Lyme disease is caused by a bacteria, Borrelia burgdorferi, that’s transmitted to humans through a bite from an infected black-legged or deer tick.
Symptoms can occur anywhere from three to 30 days after the bite, and symptoms can be wide-ranging, depending on the stage of the infection.
The chances that you or your little one might get Lyme disease from a tick bite depends on the kind of tick, where you were when the bite occurred, and how long the tick was attached to you.
Black-legged ticks must be attached to the body for at least 24 hours to transmit Lyme disease.
What are the symptoms?
Early signs and symptoms of Lyme disease include fever, chills, headache, fatigue, muscle and joint pain, and swollen lymph nodes.
As the infection progresses, symptoms can include:
- Severe headache or neck stiffness
- Additional rashes on other areas of the body
- Severe joint pain and swelling, particularly in the knees
- Loss of muscle tone or “drooping” on one or both sides of the face.
- Heart palpitation or an irregular heartbeat
- Inflammation of the brain and spinal cord
- Shooting pains, numbness, or tingling in the hands or feet
How do you know if you’ve been bitten?
Ticks are the size of a poppy seed, so you’ve got to have pretty good eyes to spot one. If you’ve been walking in the woods, in tall grass, or working in the garden, check your skin afterward, ideally in the shower or bath. That way, you’ve removed your clothes, which may carry ticks, too.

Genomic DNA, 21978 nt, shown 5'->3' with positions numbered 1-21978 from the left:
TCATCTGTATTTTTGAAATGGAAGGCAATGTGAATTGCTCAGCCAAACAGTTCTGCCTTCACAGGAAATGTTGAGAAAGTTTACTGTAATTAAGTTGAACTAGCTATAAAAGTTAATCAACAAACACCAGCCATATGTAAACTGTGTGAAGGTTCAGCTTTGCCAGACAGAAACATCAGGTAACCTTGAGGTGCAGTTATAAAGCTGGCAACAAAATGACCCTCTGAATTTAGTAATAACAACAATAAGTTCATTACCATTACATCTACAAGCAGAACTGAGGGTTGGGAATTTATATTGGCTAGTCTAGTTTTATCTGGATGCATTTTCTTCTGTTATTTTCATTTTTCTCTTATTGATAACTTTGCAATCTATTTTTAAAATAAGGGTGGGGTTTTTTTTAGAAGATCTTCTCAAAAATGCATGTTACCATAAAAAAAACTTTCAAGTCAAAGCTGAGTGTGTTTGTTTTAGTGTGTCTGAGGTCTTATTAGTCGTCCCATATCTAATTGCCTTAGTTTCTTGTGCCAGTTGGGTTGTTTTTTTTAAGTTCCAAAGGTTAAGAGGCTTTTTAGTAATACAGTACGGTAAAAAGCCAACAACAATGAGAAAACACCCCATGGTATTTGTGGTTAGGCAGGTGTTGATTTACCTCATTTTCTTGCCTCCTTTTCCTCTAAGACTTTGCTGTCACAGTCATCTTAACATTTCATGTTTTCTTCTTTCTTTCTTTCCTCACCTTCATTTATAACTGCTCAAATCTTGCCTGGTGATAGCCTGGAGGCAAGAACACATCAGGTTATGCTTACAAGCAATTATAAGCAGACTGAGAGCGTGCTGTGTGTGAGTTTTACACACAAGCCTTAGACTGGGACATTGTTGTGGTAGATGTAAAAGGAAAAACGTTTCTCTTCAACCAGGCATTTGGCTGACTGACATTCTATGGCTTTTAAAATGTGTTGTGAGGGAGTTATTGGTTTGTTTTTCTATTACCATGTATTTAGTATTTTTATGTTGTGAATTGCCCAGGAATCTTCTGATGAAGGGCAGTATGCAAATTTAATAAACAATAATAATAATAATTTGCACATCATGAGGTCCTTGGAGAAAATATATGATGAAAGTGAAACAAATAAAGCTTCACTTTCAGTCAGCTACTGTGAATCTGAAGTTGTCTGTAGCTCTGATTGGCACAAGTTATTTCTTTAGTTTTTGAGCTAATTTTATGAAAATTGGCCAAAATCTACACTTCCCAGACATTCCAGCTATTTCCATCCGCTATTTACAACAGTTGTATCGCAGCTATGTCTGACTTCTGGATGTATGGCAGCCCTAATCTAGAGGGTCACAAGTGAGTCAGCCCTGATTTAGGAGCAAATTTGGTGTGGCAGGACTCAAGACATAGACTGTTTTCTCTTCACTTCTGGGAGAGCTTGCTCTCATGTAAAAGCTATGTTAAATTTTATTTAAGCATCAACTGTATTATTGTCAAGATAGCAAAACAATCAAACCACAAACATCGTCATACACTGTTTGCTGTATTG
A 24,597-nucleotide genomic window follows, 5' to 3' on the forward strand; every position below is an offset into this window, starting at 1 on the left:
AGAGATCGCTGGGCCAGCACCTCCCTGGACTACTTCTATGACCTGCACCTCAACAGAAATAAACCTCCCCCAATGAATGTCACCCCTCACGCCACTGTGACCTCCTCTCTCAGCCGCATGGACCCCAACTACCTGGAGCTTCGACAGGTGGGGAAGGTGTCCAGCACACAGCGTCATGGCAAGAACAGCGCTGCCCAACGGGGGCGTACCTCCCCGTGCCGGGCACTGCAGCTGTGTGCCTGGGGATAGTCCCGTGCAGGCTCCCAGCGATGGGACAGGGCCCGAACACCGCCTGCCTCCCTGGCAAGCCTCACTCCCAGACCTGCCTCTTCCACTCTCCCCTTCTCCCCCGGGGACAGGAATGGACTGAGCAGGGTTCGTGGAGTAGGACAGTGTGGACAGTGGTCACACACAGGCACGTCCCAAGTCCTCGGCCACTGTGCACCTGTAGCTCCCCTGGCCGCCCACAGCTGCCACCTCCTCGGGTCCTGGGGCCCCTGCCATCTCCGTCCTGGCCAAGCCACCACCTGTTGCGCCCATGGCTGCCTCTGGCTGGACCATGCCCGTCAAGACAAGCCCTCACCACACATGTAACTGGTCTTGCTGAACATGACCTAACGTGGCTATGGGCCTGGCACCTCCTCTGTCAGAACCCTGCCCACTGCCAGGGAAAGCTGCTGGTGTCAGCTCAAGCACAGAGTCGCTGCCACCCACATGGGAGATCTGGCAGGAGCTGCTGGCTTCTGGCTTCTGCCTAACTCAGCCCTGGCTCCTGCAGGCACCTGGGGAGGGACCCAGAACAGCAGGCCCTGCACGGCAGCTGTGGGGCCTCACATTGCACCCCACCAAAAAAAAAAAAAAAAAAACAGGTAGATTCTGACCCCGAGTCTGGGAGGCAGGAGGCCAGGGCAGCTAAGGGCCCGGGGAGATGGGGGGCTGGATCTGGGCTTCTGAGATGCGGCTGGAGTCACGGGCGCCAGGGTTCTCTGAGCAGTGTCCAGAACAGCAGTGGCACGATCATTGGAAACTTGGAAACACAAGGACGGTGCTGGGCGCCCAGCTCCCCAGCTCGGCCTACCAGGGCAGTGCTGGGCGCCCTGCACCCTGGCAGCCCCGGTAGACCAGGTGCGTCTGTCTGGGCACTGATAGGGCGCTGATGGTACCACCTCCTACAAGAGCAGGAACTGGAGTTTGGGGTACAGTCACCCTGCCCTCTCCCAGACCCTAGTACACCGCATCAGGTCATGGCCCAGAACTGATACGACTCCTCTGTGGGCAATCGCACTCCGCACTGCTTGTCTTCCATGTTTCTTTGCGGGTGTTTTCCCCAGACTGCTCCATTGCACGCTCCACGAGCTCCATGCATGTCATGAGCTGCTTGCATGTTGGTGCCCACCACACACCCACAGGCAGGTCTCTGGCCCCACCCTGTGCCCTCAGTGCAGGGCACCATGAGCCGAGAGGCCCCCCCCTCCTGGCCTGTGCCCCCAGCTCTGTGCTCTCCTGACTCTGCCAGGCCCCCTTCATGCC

How is Lyme disease diagnosed?
Doctors diagnose Lyme disease based on symptoms and a history of tick exposure, and two-step blood tests can be helpful, if used correctly.
However, the accuracy of the test depends on the disease stage; in the first few weeks of infection, the test may be negative, as antibodies take a few weeks to develop. Tests aren’t recommended for patients who don’t have Lyme disease symptoms.
How is Lyme disease treated?
The antibiotics amoxicillin and tetracycline are used, usually for 10-21 days, combat the disease, while some other antibiotics that may be used include cefuroxime and doxycycline.
If you're treated early in the infection stage, a full recovery is likely.
What’s the best way to prevent a tick bite?
Ticks can’t fly or jump, but instead live in shrubs and bushes, and grab onto someone when they pass by.
To avoid getting bitten, wear pants and socks in the woods, areas with lots of trees, and while handling fallen leaves. Wear a tick repellent on your skin and clothing that has DEET, lemon oil, or eucalyptus.